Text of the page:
Indianapolis Monthly February 2021

Indianapolis Monthly has become central Indiana’s premier general-interest publication—the Circle City’s essential chronicle and guide, an indispensable authority on what’s new, what’s news, and what people are talking about. Whether covering crime, politics, business, sports, or arts and entertainment, Indianapolis Monthly sets the standard for editorial excellence in the state.

United States
Emmis Publishing, LP
12 号


contents of character

One of the things that I love about magazines—and this one in particular—is the diversity of story types and ideas and perspectives that come together to form a whole. In the business, we call this a “general interest” publication. That’s an industry label applied to content created for an educated, non-specialized audience. That’s you! Here, “interest” means “appeal,” but instead I like to think of it as “being of benefit” to the reader. Enrichment. Unfortunately, in a broad sense, general interest has given way to specialization over the last decade or so. Like others, I tend to gravitate toward stories that reflect my worldview or cater to my existing tastes. But, if I’m being honest, I tend to learn more and experience a much higher degree of growth—cultural or intellectual or…

new world order

Take-home and delivery options (p. 48) have changed the way we live in the Age of COVID-19. Here, the local products and services our team couldn’t live without: “Indy’s Community Food Co Op is one of my main go-tos for groceries. I started placing orders for delivery in April and now pick up my produce, meat, eggs, and other local products at a site a mile away from my house. It’s been an easy, convenient means of getting fresh food without having to set foot inside a store.” —ANDREA RATCLIFF, SPECIAL SECTIONS DIRECTOR “In another life, I would have never considered eating sushi outside of a sushi bar, but I have ordered multiple containers of carryout nigiri and spider rolls from my neighborhood sushi bar, Kasai.” —JULIA SPALDING, DINING EDITOR “I’ve been braving the grocery…


Julia Spalding As restaurants in Indy recalibrated for COVID, dining editor Julia Spalding tracked the changes, from the golden hour of pop-ups to the heartbreaking closures. In this month’s cover story (p. 48), she unpacks the sudden evolution of takeout dining. “It has been the perfect pivot while everyone is stuck at home,” she says. “But I can’t wait for the day when we can all sit down and eat together safely.” Joe DePaolo Freelance writer Joe DePaolo is no stranger to cop stories. Prior to his piece about the Lawrence Police Department (p. 45), he once spent time with the New York Police Department baseball team. “I found a terrific character who’d sit next to me in the dugout and give me hilarious quotes,” DePaolo says. “But a few days before I…


For many readers, the beautiful cover of our December “Best of Indy” issue was the icing on the (cup)cake. “Congratulations to Savor V. Those cupcakes look delicious.”—DIANE LOVETT, via Facebook“I need to get a copy of this!” —AMANDA KINGSBURY, via Facebook“So many things I can’t wait to buy.”—ALEISHA CLONTZ, via Facebook“I love seeing things bloom for wonderful people like this.”—MOLLY MARTIN, via Facebook WHICH “BEST” WINNER ARE YOU MOST LOOKING FORWARD TO VISITING? LOOK FOR OUR NEXT POLL ON TWITTER. FOLLOW US @INDYMONTHLY FOR DETAILS.…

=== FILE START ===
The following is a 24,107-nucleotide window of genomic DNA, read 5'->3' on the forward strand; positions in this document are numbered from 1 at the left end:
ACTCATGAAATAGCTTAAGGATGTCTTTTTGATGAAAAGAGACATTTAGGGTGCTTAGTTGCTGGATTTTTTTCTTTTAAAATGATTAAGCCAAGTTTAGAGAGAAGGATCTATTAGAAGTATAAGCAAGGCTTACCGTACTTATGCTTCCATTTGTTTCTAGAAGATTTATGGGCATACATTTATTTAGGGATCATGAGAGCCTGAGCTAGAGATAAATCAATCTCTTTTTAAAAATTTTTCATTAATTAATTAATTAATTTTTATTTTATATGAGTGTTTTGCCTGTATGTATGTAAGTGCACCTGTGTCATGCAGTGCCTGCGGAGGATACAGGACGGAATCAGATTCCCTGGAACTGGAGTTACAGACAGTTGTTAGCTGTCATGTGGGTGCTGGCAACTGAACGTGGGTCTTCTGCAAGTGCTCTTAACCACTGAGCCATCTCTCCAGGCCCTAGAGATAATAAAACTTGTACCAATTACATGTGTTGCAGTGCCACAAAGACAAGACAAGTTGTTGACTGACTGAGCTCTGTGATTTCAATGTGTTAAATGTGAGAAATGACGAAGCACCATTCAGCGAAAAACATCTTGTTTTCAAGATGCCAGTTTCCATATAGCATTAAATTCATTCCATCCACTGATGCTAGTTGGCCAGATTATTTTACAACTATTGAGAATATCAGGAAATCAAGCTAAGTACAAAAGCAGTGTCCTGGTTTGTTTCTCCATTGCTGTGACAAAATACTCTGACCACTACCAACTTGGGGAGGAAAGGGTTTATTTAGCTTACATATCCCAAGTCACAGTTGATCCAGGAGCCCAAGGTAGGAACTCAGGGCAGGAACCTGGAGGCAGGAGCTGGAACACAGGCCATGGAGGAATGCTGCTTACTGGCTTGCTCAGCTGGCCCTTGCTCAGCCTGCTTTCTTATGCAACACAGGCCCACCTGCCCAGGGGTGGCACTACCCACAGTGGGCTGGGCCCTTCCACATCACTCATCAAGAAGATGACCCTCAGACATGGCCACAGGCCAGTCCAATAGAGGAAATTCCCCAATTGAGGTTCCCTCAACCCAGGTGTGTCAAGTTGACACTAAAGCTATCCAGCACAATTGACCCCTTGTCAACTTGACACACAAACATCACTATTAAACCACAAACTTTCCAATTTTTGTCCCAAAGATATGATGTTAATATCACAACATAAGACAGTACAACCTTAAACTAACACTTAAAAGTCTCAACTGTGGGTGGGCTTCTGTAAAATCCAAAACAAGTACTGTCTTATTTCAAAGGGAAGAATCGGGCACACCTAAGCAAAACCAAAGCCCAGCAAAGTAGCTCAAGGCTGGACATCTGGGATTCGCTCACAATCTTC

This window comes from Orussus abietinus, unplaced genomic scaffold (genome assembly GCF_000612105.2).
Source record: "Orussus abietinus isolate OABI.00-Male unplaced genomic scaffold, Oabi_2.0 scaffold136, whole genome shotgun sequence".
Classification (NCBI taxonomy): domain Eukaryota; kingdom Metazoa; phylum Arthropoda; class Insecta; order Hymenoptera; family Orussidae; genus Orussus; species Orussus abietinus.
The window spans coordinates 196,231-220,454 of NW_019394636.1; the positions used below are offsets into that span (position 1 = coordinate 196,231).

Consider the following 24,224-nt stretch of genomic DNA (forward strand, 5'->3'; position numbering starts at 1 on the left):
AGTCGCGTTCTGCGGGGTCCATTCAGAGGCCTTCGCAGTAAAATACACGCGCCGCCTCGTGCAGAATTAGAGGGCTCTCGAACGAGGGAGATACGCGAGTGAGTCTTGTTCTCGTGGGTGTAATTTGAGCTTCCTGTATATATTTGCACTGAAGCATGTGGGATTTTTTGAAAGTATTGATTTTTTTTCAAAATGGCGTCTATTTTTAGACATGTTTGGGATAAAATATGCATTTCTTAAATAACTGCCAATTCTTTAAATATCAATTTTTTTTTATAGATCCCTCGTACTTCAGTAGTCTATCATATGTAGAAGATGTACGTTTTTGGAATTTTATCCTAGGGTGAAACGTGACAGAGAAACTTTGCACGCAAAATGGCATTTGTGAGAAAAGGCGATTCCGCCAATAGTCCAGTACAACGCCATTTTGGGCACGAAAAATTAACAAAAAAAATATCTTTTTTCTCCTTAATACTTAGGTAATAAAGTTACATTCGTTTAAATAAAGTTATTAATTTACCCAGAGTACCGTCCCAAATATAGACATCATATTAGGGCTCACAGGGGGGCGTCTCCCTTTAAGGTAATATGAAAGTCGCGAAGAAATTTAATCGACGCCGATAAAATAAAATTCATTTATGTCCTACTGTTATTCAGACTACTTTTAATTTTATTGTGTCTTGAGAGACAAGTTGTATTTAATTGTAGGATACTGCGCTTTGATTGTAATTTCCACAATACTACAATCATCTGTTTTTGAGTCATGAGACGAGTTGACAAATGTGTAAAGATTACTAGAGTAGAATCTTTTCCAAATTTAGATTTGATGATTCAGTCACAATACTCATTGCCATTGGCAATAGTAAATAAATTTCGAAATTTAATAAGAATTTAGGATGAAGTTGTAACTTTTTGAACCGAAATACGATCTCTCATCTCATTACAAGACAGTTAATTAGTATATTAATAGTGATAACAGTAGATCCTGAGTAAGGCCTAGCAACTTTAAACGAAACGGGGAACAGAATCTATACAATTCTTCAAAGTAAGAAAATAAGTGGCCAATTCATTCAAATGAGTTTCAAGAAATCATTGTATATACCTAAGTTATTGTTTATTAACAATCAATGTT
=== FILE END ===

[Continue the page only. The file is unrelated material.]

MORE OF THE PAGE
im #icymi

PRIVATE EYES Are remote-learning apps harvesting your kids’ data? RABBLE ROUSING We interviewed the new owners of the east side’s Rabble Coffee. LIKE AND SUBSCRIBE Check out some of Indy’s best local subscription services. Virtually Perfect I hollered with laughter when I read Phil Gulley’s December column on his Quaker Zoom meetings. I have a friend who comes up with many conspiracy theories, but Phil’s are much more fun. ANN DEUPREE Grand Rapids, Michigan The New Hoosiers Thank you Indianapolis Monthly for highlighting the growing Burmese population in Indianapolis. The photo essay in the December issue was great. LUN KHAM Indianapolis I live in this area, and I really want to know what my Chin neighbors cook in their garages sometimes, because it smells delicious. KEVIN SPIND Indianapolis I was really impressed with the quality of the photos in this piece about my southside neighbors. And then…

hail mary?

NFL Combine THE NFL GETS PHYSICAL. Despite the regressive, cattle-market feel of the Combine, it’s a relatively new idea. In fact, prior to the 1970s, teams didn’t even give potential draft picks physicals. (Which makes sense if you’ve seen 1960s photos of pros smoking in the locker room at halftime.) But after the New York Jets started inviting college seniors to team HQ for physicals and interviews in 1976, other teams followed suit. Eventually Tex Schramm, president and general manager for the Dallas Cowboys, suggested that teams work together to make the process more efficient. WHY INDY? While we didn’t yet have an NFL team, the city was home to National Football Scouting, Inc., and in 1982, NFS conducted the first National Invitational Camp in Tampa. Three years later, the company partnered…